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29
Jan
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Written by Seb Hunter

 

Good afternoon.

It might look like nothing has been happening here at the Elder movie, but OH, it has. I have been spending the last few weeks working on the latest (fourth) draft of the screenplay (and, ahem, avidly digesting William Goldman's immense 'Which Lie Did I Tell?'). Yes indeed, didn't we all think our script was FINISHED?!?

HA HA HA HA HA HA HA HA HA HA HA H HA H h H N H an H HnNnHnNmMMsnMzndn

(It's NEVER finished. At some point it just stops getting rewritten.)

When I got to the (initial) end, back in November 2012, I had a quick cup of tea and a biscuit and then went straight back and started again from the beginning. As a result we now have a script which is shorter, tighter, and gleams like a bright, polished horse show. Hoses now. Oh don't we all love predictive type. HORSESHOE. IT GLEAMS LIKE A GOD DAMN HORSESHOE.

Why did I even choose the word HORSESHOE? Oh God, my iPad is now automatically capitalising the word HORSESHOE. I couldn't write a lowercase HORSESHOE if I wanted to. Horseshoe. Panic over.

So we have a working script! A script to send to people! Who should we send our script to? Obviously my first thought was Tommy Shaw from Styx, but in the end, I emailed Doc McGhee (KISS's legendary manager) politely requesting a meeting with Gene and Paul, in order for us to pitch the movie project in person. Doc very courteously replied the next day saying he'd circulate my email amongst the guys and hopefully get back to me ASAP.

This was two weeks ago now. Should I be nervous?

It's not as if KISS are planning a massive WORLD TOUR or anything at the moment, which begins, in Australia, IN A MONTH.

Yesterday I sent a reminder.

Next I'm thinking that final scene in Se7en.

But with this script now in my hands, I feel like I have magic powers. Like a magic shield. Like Jason and the Argonauts. Whoever that guy with the Minotaur was. Jamie and the Magic Torch. Can somebody please edit an education into this blog post for me? Jesus Christ.

Oh and I'm holding fire on attempting to get a new producer on board as I figure if KISS do want to get involved, the fewer people hanging off this project the better, so far as they're concerned. They might want their own producer, or cheese board, or anything. So let's keep this clean and loose and just get this script over to em, pitch the project, and then see what happens. There's not much more I can do right now. My work is kind of done, for the time being. The script is as good as I can make it (until the next draft, as you sadistic bastards never tire of reminding me). I'm incredibly proud of my screenplay. It's a great story. It has great characters. There's no flab. It races along. It has twists, turns, and a tasty reveal at the end. IT'S A FILM. IT'S A GOD DAMN FILM.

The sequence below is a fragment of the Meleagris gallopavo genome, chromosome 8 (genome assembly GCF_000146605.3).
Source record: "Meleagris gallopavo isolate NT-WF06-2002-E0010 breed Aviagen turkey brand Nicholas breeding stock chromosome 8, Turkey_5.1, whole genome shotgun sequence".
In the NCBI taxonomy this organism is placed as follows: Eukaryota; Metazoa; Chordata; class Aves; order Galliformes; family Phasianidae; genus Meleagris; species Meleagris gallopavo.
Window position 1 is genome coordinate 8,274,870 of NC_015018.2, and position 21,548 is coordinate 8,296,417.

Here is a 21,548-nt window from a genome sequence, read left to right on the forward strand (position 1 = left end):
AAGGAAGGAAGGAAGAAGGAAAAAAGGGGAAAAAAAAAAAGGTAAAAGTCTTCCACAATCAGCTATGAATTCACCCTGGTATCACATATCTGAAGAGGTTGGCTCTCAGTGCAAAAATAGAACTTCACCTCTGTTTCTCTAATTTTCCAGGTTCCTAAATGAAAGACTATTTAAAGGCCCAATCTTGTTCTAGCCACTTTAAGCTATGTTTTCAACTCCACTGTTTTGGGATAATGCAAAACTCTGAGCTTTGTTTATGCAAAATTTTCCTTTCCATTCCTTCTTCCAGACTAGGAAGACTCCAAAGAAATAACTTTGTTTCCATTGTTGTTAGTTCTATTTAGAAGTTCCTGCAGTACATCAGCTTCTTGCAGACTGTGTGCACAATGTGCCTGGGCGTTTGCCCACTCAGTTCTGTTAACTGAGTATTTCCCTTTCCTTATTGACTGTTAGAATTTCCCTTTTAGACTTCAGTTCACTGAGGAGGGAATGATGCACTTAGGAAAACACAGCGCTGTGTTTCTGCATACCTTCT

Please, if nothing else, let's all drink to that. We have a script. A workable draft. And it's THAT which is going to open all these doors. Or at least aggressively bark HELLO? through an intercom.

Right, Doc?

Doc?

19
Dec
Print
Written by Seb Hunter

The Elder original script 

Merry Christmas to you, one and all, from the Elder movie.

Ho ho ho and a bottle of rum and last year's Dick Advocaat sitting forlorn and norovirus at the back of the cupboard.

Here in December 2012, the Elder movie project is just over a year old. In this year we have gathered together a fantastic team of UK independent filmmakers (PLUS supplementary expertise from all four corners of the globe), written, shot, edited and launched our trailer (28,000 views and counting) and almost finished an original feature-length screenplay. I am about three-quarters of the way through this, its fourth draft. Yes, FOURTH DRAFT. My god, it's boring. SO BORING. I AM SO BORED. I HATE IT.

So it's going well.

This is the nature of the beast. It is a human nature. It's nature is 150-odd pages, which must be boiled down to 120-odd pages MAX HEADROOM. And sixty-six.

Lets all RAISE OUR GLASSES to how far we've come in a single year. From nothing to something - something real, tangible, something that's really going to happen. Maybe this time next year we'll have shot the film? What a strange thought! But an exciting one.

As usual, I have been contacted by various fascinating, interesting and frankly mad people over the last few weeks, all with tales to tell and/or expertise and/or enthusiasm and/or cease and desist letters to bring to the table. One of these communiques was from Mr Brian Brewer from Chicago, Illinois, which is in America, or so they say.

In 2000 Brian attended a KISS auction, and, wise and perceptive man that he is, made a unique and somewhat exhilarating purchase. It is the only known example of this legendary item, knowledge of whose very existence caused me to gasp out loud. Brian bought a copy of the original, complete, feature-length Elder movie script! Who knew there even was such a thing?! Not me!

- What's it like? (130 pages!)

- Boring, said Brian.

- Boring? Boring how?